Top 8 Olympic Marathon stories

the running mate icon

As the Olympic Games in Rio de Janeiro started and the Marathon competitions are just a couple of days away, I’d like to share some great stories about past Olympic Marathon races. The men’s Marathon has been in every Olympic Games since the beginning of the modern time of the games in 1896 and has, especially in the early years, produced some stories that are unbelievable today. So here are my personal top 8:

1. Don’t drink and run

At the first modern Olympic Games in Athens 1896 the Marathon was planned as a special race from the city of Marathon to Athens inspired by the legend of the ancient greek courier Pheidippides. As the first largely organized Marathon race, this event was the start of the nowadays so popular Marathon competitions all over the world. The local runner Spyridon Louis won largely because two runners in front of him, Albin Lermusiaux and Edwin Flack, needed to quite the race probably because they only drank alcohol during the competition.

Download my FREE eBook and be a better runner right away!

Spyridon Louis, the first olympic marathon winner in 1896

Spyridon Louis, the first olympic marathon winner in 1896

2. Are we too fast?

After winning the 5k and 10k races in 1952 with new olympic records, the Czech running legend Emil Zátopek decided last-minute to also compete in the Marathon, his first ever. At the beginning of the race one of the favorites Jim Peters took an early lead. He started fast and was way under his own record time after 16 kilometers. After Zátopek reached to Peters he asked him: “Sorry, this is my first Marathon. Are we too fast?”. Peters answered more as a joke to a beginner: “To fast? No we are too slow!”. Zátopek took it as an advice, speeded up and won his first ever Marathon race, again with a new olympic record time.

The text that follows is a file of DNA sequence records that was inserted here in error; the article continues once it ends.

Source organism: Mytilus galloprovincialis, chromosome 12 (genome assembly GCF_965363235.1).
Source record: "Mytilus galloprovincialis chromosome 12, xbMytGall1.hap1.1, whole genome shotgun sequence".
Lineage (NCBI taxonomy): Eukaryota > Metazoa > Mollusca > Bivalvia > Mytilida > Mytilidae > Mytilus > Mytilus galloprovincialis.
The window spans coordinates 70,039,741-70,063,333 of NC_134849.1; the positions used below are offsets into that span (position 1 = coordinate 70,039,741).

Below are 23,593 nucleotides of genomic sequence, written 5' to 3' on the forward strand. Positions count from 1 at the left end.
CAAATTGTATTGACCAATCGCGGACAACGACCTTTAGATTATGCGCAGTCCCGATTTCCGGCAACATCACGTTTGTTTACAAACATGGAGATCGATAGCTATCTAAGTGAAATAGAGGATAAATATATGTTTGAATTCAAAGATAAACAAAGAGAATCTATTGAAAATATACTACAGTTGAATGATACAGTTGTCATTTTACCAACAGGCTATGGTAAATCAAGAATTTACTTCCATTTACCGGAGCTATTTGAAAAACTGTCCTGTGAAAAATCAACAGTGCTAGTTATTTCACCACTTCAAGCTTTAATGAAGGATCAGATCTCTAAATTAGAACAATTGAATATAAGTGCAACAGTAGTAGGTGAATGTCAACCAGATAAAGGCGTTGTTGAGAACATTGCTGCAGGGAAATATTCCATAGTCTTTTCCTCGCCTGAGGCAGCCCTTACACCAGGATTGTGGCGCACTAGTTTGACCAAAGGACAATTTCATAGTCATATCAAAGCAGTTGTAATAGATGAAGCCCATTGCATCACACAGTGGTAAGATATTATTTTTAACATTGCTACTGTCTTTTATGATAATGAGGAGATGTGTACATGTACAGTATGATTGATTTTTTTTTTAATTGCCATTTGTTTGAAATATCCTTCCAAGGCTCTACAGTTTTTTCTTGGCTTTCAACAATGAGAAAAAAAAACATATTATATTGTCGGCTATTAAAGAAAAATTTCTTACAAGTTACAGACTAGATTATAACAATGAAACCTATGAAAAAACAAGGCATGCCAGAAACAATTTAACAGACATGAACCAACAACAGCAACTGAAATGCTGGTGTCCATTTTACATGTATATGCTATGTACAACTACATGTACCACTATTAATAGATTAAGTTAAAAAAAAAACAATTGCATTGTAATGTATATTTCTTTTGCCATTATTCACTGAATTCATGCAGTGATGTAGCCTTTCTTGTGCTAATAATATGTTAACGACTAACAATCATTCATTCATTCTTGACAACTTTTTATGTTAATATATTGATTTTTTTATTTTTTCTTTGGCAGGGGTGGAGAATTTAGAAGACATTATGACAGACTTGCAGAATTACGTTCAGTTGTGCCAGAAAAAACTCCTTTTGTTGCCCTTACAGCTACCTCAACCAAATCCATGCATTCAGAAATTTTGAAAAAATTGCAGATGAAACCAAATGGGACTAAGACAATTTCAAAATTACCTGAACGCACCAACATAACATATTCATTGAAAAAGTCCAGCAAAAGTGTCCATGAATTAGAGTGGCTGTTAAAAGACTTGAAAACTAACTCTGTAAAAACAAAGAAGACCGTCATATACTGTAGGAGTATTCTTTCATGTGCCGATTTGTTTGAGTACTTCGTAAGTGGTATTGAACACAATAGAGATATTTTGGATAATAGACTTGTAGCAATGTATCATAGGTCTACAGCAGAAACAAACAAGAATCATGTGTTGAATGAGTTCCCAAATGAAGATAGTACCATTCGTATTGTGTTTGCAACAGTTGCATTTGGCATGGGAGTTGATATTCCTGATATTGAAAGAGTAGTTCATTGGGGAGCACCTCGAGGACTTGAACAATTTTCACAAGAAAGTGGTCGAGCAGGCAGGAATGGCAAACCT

Emil Zátopek in his trademark running style

Emil Zátopek in his trademark running style

3. Barefoot to the gold medal

The Olympic Marathon 1960 in Rome, Italy was special for many reasons. Until today it was the only Marathon at Olympic Games that didn’t start or end in a stadium. Also it started in the evening so at the time the first finishers arrived it was already dark. The winner of the race, the Ethiopian Abebe Bikila, not only was the first African Marathon gold medalist but was also the first and only runner who won an Olympic Marathon without wearing shoes. He set a new olympic record and also won four years later but this time with shoes on his feet.

Abebe Bikila running barefoot across the finish line in Rome

Abebe Bikila running barefoot across the finish line in Rome

4. Setting a new distance

Have you ever wondered why the Marathon has such a strange distance of exactly 42,195km? The reason can be found in the Olympic Games in London in the year 1908. After the previous Olympics distances between 40km and 41.86km were covered, the race in London featured again a new distance. It was planned to run from Windsor Castle to the new olympic stadium in London for which a distance of 26 miles (41.85km) was measured. Inside the stadium another 385 yards needed to be covered so the race’s finish was in front of the royal box. After the dramatic finish of the 1908 race, some revenge competitions were organized using exactly the same conditions, a distance of 42,195km. After running yet other distances in the 1912 and 1920 Olympics the IAAF set the official Marathon distance in 1921 to the now common 42,195km that were first run in London.